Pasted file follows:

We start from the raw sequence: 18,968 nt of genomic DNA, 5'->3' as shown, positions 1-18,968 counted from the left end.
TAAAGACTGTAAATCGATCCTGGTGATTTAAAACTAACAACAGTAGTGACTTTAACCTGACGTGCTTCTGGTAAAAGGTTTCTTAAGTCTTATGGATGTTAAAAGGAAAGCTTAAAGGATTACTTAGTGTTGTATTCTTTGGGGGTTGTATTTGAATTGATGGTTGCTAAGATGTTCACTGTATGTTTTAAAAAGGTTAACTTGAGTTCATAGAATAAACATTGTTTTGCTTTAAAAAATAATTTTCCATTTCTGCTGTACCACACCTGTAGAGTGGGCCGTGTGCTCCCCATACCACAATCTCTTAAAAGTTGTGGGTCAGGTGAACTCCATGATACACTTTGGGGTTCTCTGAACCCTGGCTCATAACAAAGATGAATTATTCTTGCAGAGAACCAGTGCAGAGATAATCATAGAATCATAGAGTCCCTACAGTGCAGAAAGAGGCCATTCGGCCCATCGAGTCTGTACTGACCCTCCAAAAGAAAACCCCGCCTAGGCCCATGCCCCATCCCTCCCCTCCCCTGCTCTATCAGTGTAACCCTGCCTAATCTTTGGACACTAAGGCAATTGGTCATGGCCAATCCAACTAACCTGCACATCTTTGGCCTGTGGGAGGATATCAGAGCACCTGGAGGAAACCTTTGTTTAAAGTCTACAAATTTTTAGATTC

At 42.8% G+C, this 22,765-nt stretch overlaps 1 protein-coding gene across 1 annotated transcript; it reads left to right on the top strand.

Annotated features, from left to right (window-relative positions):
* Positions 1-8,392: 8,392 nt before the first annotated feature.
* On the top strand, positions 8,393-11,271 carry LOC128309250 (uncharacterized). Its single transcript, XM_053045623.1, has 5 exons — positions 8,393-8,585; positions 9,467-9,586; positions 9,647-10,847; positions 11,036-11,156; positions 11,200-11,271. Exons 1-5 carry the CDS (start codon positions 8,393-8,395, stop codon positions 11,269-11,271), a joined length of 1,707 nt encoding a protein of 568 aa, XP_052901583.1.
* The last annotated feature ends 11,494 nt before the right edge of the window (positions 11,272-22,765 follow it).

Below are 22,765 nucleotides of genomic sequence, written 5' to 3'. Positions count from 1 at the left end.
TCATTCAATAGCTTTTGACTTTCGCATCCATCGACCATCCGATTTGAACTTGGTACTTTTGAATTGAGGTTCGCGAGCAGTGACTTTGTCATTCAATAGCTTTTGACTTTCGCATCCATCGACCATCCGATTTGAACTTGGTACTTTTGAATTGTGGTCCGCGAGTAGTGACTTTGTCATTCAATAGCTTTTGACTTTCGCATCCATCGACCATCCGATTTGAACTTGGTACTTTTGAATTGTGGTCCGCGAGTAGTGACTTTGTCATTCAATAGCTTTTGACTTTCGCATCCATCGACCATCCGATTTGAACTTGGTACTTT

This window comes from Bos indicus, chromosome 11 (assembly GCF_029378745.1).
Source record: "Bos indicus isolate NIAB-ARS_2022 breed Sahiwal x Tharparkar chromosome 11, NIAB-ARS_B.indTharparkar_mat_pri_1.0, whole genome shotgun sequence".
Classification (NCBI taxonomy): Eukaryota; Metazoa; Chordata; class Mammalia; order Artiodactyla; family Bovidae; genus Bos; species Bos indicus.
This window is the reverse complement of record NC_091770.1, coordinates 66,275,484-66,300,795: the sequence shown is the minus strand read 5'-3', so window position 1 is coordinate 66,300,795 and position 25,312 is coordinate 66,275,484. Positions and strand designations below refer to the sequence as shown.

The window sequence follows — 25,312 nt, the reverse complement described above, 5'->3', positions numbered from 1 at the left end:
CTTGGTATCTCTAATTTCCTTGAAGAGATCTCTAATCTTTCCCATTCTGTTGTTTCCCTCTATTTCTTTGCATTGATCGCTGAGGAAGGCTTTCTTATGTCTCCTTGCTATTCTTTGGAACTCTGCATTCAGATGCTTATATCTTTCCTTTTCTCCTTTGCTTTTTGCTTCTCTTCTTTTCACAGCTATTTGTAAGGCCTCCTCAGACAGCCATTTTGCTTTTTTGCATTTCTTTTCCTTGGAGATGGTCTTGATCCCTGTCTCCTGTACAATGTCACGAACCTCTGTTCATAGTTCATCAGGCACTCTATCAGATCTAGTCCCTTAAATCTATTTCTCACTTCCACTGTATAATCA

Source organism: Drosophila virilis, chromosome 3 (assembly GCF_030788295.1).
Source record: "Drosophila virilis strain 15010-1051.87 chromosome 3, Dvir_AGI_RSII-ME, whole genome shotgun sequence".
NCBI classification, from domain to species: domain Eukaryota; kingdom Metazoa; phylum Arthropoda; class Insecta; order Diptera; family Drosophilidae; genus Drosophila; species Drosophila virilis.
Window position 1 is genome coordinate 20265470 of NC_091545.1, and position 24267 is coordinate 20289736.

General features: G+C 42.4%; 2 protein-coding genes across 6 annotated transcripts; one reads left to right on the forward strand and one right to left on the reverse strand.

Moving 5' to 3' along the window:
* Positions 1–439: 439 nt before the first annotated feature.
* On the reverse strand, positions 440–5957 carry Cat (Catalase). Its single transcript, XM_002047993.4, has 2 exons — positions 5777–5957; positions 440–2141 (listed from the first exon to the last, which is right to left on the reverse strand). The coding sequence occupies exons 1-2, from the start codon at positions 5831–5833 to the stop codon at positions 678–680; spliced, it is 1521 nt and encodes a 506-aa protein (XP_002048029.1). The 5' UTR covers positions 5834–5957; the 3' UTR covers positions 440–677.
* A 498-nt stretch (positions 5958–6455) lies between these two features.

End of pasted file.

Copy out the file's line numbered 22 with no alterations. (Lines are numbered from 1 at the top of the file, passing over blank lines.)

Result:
* Positions 1–439: 439 nt before the first annotated feature.